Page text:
Boron has to date far been one of biology's best kept secrets, but is now attracting fast growing research interest and investment from the pharmaceutical industry in the quest for novel drugs to tackle cancer and infectious diseases, potentially overcoming limitations and side effects of current products.
Researchers have developed a new way to tweeze apart interacting cells and molecules using magnetic forces. This technology, which relies on attaching microscopic magnetic particles, allows them to measure exactly how strongly the interactions are between biological molecules.
R+D Magazine has recognized a tabletop microscope developed by a team of Colorado State University and Berkeley researchers at the National Science Foundation Engineering Research Center for Science and Technology as one of the Top 100 most significant technological advances for 2008.
The College of Nanoscale Science and Engineering of the University at Albany today announced plans for the world's first celebration of 'NANOvember,' a month-long series of events and activities that showcase the exciting world of nanotechnology.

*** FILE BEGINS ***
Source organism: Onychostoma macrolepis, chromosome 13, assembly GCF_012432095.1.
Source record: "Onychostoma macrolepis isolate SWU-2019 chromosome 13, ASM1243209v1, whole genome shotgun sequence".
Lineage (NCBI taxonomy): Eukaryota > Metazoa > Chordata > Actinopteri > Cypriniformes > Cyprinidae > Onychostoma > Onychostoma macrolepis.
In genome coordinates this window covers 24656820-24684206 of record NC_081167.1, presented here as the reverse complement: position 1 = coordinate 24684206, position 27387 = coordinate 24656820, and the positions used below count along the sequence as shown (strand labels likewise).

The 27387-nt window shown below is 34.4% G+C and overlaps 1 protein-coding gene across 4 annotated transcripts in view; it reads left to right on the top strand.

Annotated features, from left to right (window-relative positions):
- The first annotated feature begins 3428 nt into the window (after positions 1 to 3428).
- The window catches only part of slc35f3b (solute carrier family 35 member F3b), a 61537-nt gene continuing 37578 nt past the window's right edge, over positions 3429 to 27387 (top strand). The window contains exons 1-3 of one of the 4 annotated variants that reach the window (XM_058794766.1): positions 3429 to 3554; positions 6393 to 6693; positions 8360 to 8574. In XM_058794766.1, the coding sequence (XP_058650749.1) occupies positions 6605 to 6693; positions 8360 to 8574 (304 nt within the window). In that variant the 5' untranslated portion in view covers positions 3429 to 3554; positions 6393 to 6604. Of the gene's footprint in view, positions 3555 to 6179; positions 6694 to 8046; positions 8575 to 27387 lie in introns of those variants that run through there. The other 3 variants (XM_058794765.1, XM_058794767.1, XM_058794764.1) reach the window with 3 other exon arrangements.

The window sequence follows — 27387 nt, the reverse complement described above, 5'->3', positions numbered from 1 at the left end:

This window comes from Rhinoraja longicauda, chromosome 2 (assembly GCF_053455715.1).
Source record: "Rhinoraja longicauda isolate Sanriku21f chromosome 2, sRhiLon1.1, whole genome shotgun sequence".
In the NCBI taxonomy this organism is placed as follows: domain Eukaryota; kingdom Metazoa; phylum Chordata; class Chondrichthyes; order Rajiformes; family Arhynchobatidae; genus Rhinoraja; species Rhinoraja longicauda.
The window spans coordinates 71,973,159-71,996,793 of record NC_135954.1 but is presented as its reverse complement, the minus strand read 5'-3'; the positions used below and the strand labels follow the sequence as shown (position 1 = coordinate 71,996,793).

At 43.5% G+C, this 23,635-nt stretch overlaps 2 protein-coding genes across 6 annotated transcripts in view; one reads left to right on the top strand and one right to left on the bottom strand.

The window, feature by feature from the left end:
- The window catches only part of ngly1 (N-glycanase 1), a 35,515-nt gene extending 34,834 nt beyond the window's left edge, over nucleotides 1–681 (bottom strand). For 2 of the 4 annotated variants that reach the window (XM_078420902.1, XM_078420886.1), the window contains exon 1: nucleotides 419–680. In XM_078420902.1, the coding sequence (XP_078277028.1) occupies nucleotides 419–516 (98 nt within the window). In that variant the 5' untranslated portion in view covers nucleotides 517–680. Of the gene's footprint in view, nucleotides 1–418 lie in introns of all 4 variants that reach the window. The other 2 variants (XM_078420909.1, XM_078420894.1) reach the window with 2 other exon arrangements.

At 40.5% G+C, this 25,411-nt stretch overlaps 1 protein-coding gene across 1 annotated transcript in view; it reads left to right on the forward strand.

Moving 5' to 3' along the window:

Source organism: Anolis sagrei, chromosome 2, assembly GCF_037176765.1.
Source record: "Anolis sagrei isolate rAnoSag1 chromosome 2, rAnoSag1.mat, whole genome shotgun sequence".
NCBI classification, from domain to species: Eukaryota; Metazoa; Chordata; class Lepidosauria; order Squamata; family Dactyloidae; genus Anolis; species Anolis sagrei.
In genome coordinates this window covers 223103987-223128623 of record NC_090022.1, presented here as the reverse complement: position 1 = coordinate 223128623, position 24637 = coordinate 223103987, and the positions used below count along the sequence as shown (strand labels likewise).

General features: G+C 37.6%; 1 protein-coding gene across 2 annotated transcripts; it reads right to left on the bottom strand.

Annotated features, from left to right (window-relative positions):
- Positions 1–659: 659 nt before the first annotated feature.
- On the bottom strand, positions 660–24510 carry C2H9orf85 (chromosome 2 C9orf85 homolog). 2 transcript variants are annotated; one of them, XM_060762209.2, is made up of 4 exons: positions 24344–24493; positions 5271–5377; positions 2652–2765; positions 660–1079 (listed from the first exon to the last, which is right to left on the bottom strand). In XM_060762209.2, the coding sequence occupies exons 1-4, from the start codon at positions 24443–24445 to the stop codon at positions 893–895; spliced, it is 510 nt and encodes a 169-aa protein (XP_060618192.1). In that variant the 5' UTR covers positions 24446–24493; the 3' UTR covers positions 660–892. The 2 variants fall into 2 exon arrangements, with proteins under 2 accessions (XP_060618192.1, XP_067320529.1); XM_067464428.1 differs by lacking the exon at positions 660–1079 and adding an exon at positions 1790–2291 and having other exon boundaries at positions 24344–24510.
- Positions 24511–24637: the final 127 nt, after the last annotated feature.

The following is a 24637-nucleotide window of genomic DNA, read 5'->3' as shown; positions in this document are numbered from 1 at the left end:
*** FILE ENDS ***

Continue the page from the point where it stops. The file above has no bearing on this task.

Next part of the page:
Scientists at the U.S. Department of Energy's Lawrence Berkeley National Laboratory and the University of California at Berkeley have used in situ transmission electron microscopy to measure hollow spherical nanoparticles that withstand extreme stress and deform without losing strength.
The American Physical Society has awarded a UT Dallas researcher one of the society's highest honors, recognizing Dr. Yves Chabal?s development of methods to better understand processes that take place on the silicon surface that is literally the platform for the multibillion-dollar semiconductor industry.
A scientist at the University of Wisconsin has developed a host of coatings that heal shallow pits and fractures on almost any material ? from metal to glass to silicon. The coatings also prevent further degradation.